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Neuroconstructivism - I: How the brain constructs cognition

Neuroconstructivism - I: How the brain constructs cognition (Paperback)

£45.99
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Synopsis

What are the processes, from conception to adulthood, that enable a single cell to grow into a sentient adult? The processes that occur along the way are so complex that any attempt to understand development necessitates a multi-disciplinary approach, integrating data from cognitive studies, computational work, and neuroimaging - an approach till now seldom taken in the study of child development. Neuroconstructivism is a major new 2 volume publication that seeks to redress this balance, presenting an integrative new framework for considering development. In the first volume, the authors review up-to-to date findings from neurobiology, brain imaging, child development, computer and robotic modelling to consider why children's thinking develops the way it does. They propose a new synthesis of development that is based on 5 key principles found to operate at many levels of descriptions. They use these principles to explain what causes a number of key developmental phenomena, including infants' interacting with objects, early social cognitive interactions, and the causes of dyslexia.

The "neuroconstructivist" framework also shows how developmental disorders do not arise from selective damage to the normal cognitive system, but instead arise from developmental processes that operate under atypical constraints. How these principles work is illustrated in several case studies ranging from perceptual to social and reading development. Finally, the authors use neuroimaging, behavioural analyses, computational simulations and robotic models to provide a way of understanding the mechanisms and processes that cause development to occur.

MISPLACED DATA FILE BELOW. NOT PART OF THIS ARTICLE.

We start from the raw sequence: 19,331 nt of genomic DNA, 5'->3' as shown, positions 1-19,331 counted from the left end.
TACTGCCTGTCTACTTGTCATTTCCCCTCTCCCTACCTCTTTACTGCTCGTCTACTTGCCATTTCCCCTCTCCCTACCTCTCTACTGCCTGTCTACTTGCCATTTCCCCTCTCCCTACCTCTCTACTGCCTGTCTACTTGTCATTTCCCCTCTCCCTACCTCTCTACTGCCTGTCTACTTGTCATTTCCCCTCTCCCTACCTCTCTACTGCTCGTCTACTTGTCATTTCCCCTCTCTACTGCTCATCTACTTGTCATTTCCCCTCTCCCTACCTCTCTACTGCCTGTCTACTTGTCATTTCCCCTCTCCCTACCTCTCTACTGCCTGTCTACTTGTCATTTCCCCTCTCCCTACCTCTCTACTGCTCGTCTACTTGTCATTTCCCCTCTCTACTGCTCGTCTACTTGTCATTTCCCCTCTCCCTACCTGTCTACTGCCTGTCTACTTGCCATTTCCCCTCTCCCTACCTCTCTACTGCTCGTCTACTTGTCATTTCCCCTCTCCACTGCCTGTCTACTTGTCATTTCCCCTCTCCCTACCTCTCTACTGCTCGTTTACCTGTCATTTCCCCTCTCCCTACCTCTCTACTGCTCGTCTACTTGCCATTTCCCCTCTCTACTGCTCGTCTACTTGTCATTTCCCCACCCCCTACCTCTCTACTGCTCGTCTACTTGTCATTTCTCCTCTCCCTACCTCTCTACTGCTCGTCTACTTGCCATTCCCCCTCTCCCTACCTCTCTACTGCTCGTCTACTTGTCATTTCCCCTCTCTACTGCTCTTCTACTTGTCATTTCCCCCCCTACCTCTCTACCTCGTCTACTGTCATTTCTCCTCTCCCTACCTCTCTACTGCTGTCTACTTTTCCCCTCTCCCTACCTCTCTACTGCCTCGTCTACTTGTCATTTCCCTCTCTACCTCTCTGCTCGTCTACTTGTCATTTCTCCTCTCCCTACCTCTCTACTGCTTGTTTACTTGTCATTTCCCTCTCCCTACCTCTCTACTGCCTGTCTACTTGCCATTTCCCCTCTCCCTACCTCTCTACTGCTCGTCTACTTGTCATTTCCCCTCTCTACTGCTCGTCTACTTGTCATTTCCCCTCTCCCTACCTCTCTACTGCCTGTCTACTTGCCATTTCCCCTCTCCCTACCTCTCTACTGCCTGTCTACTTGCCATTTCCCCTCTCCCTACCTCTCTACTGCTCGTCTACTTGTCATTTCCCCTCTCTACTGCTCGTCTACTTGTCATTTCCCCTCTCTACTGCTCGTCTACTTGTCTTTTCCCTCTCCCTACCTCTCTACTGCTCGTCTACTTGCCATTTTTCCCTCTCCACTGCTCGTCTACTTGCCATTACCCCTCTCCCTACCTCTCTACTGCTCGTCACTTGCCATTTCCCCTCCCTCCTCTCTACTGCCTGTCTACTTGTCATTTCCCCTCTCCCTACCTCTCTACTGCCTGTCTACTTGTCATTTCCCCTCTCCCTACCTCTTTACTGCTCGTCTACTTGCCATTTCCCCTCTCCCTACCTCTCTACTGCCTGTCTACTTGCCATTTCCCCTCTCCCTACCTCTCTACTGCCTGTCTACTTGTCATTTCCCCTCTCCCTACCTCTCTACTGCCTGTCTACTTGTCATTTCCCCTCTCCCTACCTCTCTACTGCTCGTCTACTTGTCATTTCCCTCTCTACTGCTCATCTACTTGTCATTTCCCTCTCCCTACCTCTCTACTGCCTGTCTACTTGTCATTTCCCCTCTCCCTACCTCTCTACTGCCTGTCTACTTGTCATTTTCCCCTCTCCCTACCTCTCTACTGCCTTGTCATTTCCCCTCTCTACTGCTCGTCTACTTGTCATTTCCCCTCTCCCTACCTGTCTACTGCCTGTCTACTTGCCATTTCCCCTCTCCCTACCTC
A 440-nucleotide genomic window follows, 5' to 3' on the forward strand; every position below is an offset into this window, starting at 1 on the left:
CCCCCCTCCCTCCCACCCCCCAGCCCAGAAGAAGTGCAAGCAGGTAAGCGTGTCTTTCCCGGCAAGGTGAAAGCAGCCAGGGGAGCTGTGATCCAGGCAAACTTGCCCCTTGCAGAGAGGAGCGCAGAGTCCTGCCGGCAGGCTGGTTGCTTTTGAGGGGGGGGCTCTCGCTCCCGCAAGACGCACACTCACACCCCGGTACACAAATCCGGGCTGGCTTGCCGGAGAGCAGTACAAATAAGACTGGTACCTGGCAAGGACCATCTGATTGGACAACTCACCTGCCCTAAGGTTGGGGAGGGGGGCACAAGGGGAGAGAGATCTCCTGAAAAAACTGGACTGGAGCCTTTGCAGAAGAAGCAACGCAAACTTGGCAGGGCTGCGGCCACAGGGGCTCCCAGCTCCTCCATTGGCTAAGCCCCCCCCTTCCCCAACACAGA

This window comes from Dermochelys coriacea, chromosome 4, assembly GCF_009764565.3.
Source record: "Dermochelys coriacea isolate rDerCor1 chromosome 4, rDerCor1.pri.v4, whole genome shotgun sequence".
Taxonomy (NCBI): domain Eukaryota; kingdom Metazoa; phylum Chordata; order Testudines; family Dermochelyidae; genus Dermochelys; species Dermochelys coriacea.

Denis Mareschal obtained his first degree from King's College Cambridge in Natural Science with a specialisation in physics and theoretical physics. He then went on to obtain a Masters in psychology from McGill University with a thesis on the computational modelling of cognitive development. Finally, he obtained a DPhil in Psychology from the University of Oxford for a thesis combining neural network modelling and the experimental testing of infant-object interactions. He took up an initial lecturing position at the University of Exeter (UK) in 1995 and moved to Birkbeck University of London in 1998 where he has been ever since. He was made professor in 2006. Mark H. Johnson is Professor of Psychology and Director of the Centre for Brain & Cognitive Development at Birkbeck, University of London, and a MRC Scientific Team Leader. He received his BSc in Biological Sciences at the University of Edinburgh, Scotland, and his PhD in Neurobiology from the University of Cambridge, UK. Following this training he was appointed Research Scientist (1985-90), and then Senior Research Scientist (1993-98) at the Medical Research Council Cognitive Development Unit, London. From 1989 to 1990 he was also Visiting Assistant Professor at the University of Oregon, Eugene, and from 1991 to 1995 Associate Professor of Psychology at Carnegie Mellon University, Pittsburgh. He has published over 150 scholarly articles and 8 books on brain and cognitive development in human infants and other species, and is Co-Editor of the international journal Developmental Science. Sylvain Sirois' research is mainly concerned with the mechanisms of learning and development, which he studies through a combination of neurally-inspired neural network models, robotics, and empirical studies with babies, children, adults, and the elderly. Michael Spratling received a BEng. degree in Engineering Science from Loughborough University, and MSc and Ph.D. degrees in Artificial Intelligence and Neural Computation from the University of Edinburgh. He has held several research positions, both in psychology and in engineering, including a postdoctoral research fellowship in the Centre for Brain and Cognitive Development at Birkbeck College, University of London. He was appointed as a lecturer in the Division of Engineering at King's College London in 2004. Michael Thomas completed his D.Phil. in Experimental Psychology at University of Oxford in 1997. His principal research interests are in cognitive and language development, with a focus on developmental disorders. For more detail, see http://www.psyc.bbk.ac.uk/research/DNL/ Gert Westermann received his Diploma in Computer Science from the University of Braunschweig in Germany (he also spent a year at the University of Texas at Austin) and went on to do a PhD in Cognitive Science at the University of Edinburgh. Following this he worked as a researcher at the Sony Computer Science Laboratory in Paris and subsequently took up a Research Fellowship at Birkbeck College in London. He is now a Senior Lecturer in Psychology at Oxford Brookes University. During 2005-2006 he is on sabbatical in the Department of Experimental Psychology at the University of Oxford.

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